Most of the suspension components were made at Farga Casanova S.A. in Barcelona. To keep the impact on the steering to a minimum, the suspension consisted of parallel triangles with hydropneumatic cylinders, providing the maximum verticality of movement.

The steering was servo-assisted rack and pinion on the first and third axles, which also had cylinders that made it possible to make it rigid from any position. The height of each cylinder could be adjusted separately, although it complicated the driver’s work. The whole suspension mechanism was the subject of a patent.

The cylinders allowed for the Pegaso 3500 to change its elevation depending on the surface it was driving on. There were four heights:

  • ‘Maximum’ for traversing the most challenging obstacles
  • ‘All-terrain’ for most rough surfaces
  • ‘Driving’ for most roads
  • ‘Minimum’ to facilitate entry and exit from the vehicle

Each side could be elevated independently, so that water that may have accumulated in the bottom could be drained out. Ground clearance on roads was 33 cm and 46 cm on rough terrain. The capability to elevate each individual wheel independently, when a tire or wheel became incapacitated, enabled the Pegaso 3500 to drive with as few as four wheels, two per side.

The Pegaso 3500 had a turn radius of 7.5-8 m.

Two photos, taken moments apart, showing the elevation extension provided by the Pegaso 3500’s suspension – source: Manrique García & Molina Franco, p. 48
Although the Pegaso 3500’s suspension was designed to be lowered significantly to allow easier access and exit, during this trial it was not used, hence the gap from the ground – source: Unknown


The Pegaso 3500 was only lightly armed with a 7.62 mm MG 42 machine gun that could be fired from its position inside a cupola on the right side of the vehicle. This feature was not added until after the first tests in December 1973. The cupola had eight vision devices around it and an additional one at the front top, all designed by the state-owned small arms developer Centro de Estudios Técnicos de Materiales Especiales (CETME) [Eng. Centre for Technical Studies of Special Materials].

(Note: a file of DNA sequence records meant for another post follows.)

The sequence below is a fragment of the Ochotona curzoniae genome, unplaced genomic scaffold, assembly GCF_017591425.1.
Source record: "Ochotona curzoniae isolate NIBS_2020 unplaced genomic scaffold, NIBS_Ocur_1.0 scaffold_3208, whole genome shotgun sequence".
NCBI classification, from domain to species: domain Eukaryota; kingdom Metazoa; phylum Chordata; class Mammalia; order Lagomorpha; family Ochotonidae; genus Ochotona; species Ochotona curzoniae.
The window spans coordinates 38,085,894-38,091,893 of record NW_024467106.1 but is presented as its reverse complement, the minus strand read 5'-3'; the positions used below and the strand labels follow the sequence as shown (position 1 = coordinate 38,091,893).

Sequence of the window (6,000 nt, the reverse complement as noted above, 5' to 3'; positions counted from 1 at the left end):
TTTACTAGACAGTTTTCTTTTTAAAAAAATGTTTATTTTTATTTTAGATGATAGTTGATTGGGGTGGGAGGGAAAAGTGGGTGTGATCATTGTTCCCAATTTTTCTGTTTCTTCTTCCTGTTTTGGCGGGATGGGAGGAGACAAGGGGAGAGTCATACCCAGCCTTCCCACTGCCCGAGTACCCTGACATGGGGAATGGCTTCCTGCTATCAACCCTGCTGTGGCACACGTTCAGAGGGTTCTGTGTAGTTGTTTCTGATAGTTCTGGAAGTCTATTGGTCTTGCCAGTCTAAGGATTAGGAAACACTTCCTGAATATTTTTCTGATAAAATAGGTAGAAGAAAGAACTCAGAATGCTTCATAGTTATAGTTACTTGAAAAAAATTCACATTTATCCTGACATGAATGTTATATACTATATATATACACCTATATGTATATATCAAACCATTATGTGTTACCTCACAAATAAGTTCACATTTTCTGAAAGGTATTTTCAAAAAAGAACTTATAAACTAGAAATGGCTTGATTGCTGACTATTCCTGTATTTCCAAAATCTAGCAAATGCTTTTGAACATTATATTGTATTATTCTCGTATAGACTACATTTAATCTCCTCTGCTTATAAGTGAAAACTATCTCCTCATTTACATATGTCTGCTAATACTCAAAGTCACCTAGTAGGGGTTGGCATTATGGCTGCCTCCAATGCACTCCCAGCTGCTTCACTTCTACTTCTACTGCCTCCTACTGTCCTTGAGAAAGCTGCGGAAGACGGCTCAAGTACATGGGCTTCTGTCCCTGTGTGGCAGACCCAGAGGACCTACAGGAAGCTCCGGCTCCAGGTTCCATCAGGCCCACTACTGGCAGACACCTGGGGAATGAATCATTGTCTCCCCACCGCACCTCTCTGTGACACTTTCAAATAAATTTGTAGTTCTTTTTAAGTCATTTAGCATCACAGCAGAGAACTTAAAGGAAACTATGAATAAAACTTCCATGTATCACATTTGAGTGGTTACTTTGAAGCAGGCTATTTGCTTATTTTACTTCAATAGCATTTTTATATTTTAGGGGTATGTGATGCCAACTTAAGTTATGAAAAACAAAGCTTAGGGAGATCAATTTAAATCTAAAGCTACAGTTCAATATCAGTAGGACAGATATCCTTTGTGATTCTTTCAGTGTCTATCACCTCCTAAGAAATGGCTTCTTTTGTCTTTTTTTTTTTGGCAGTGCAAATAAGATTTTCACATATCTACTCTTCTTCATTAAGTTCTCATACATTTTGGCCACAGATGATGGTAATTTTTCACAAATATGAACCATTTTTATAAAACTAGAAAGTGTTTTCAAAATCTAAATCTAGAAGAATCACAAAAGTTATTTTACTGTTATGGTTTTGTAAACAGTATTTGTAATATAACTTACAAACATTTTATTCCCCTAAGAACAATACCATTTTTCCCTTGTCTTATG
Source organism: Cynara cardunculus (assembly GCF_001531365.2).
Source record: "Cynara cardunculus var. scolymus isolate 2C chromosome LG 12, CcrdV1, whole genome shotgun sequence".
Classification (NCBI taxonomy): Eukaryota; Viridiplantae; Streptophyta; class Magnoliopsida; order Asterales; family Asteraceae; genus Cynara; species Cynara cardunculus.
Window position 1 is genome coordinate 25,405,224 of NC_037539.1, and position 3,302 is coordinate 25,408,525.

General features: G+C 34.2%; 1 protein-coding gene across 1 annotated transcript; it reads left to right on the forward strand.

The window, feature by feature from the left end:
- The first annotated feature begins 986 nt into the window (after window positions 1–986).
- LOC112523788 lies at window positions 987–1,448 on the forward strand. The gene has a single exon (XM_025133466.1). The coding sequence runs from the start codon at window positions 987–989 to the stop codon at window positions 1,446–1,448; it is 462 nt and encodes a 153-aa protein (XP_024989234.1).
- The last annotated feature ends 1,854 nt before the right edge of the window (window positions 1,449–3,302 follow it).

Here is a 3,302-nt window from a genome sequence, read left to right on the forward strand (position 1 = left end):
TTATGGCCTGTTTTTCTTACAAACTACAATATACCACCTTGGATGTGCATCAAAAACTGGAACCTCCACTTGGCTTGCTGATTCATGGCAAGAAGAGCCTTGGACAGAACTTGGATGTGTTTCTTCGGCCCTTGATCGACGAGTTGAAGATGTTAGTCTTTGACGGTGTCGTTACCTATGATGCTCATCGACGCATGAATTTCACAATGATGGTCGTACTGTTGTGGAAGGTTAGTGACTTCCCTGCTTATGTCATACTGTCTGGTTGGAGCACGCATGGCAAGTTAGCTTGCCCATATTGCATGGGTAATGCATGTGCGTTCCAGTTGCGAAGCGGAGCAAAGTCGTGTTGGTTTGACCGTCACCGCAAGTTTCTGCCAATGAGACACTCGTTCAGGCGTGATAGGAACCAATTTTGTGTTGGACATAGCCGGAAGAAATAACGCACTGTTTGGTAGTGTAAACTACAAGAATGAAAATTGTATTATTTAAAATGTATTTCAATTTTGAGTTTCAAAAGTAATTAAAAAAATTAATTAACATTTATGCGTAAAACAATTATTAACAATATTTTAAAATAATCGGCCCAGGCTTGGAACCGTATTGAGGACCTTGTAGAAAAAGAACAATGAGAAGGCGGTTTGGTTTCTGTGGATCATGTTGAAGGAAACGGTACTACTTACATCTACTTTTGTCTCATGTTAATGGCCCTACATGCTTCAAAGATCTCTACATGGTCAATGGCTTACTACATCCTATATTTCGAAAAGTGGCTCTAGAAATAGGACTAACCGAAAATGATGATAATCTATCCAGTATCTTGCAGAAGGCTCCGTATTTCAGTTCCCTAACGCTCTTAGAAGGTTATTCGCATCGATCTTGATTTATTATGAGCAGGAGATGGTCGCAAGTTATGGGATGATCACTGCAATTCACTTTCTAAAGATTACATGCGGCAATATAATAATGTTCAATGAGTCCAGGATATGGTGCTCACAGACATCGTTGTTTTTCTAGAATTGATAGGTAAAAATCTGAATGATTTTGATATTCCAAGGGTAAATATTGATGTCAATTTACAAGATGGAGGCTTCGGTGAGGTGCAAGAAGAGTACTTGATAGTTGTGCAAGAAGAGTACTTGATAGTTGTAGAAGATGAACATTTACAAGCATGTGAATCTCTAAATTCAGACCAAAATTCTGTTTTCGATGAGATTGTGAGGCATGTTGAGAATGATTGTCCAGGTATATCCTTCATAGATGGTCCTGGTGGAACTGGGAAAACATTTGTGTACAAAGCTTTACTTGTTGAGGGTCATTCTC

The Pegaso 3500 was armed with a single German origin 7.62 mm MG 42 – source:

Crew and Dismounts

The Pegaso 3500 had a crew of just two: a driver, seated in the front left, and a machine gunner in the front right position. The driver had a large glass-protected opening in front, and two smaller glass-protected vision slits on either side. There were also two rear mirrors.

The Pegaso 3500 could carry a squad of eleven infantry dismounts. Entry and exit of the vehicle was primarily through a ramp at the rear. The ramp also had a smaller door cut into it. There was also a large rectangular hatch at the top, but this was mainly used to load and unload equipment. On either side, there were two firing slits for the infantry dismounts to fire from the inside.

Contemporary sources described the interior space as ample. There was also a radio on board, but it is unclear if it was operated by the machine gunner or one of the infantry dismounts.

Infantry enter the rear of the Pegaso 3500 prototype during a test – source: Manrique García & Molina Franco, p. 46
The rear of the Pegaso 3500. The ramp, door, rear lights, hydrojets, and towing hooks can be appreciated – source: Octavio Díez Cámara via


The first tests were carried out during the second half of 1973 in the grounds of the Pegaso factory. The first tests outside of the factory were held on December 11th 1973, when the Pegaso 3500 was put through firing and driving trials at La Marañosa, a hilly area south-east of Madrid. On December 17th, the prototype was shown to the Alto Estado Mayor.

Journalists incidentally attending a motorbike presentation were able to view the Pegaso 3500 prototype for the first time on December 21st at the Jarama circuit. It was tested at high speeds and it easily outperformed a SEAT 1500 (a Spanish copy of the FIAT 2300 with a less powerful engine).

The Pegaso 3500 at the Jarama circuit – source: Manrique García & Molina Franco, p. 49

On December 24th, disaster struck. Early that day, the Pegaso 3500 prototype had been tested in the waters of the swimming circuit at the Pegaso factory. Later on, when carrying out a similar test at the Buendía reservoir, between the provinces of Cuenca and Guadalajara, the prototype sank. Fortunately, all the crew members were able to evacuate the vehicle.

The Pegaso 3500 shortly before sinking at Buendía reservoir – source: Manrique García & Molina Franco, p. 50
Rough map with the locations the Pegaso 3500 prototype visited in December 1973: Pegaso factory -> La Marañosa (11th) -> Jarama (21st) -> Pegaso factory (24th) -> Buendía reservoir (24th) – source: Google Maps

Recovery and Rejection

Fortunately, on December 28th, sappers from the Regimiento de Pontoneros de Zaragoza [Eng. Zaragoza Sapper Regiment] recovered the vehicle. It was found at a depth of 17 m. The accident was attributed to one of the hydrojets breaking down because of a water leak into the hull.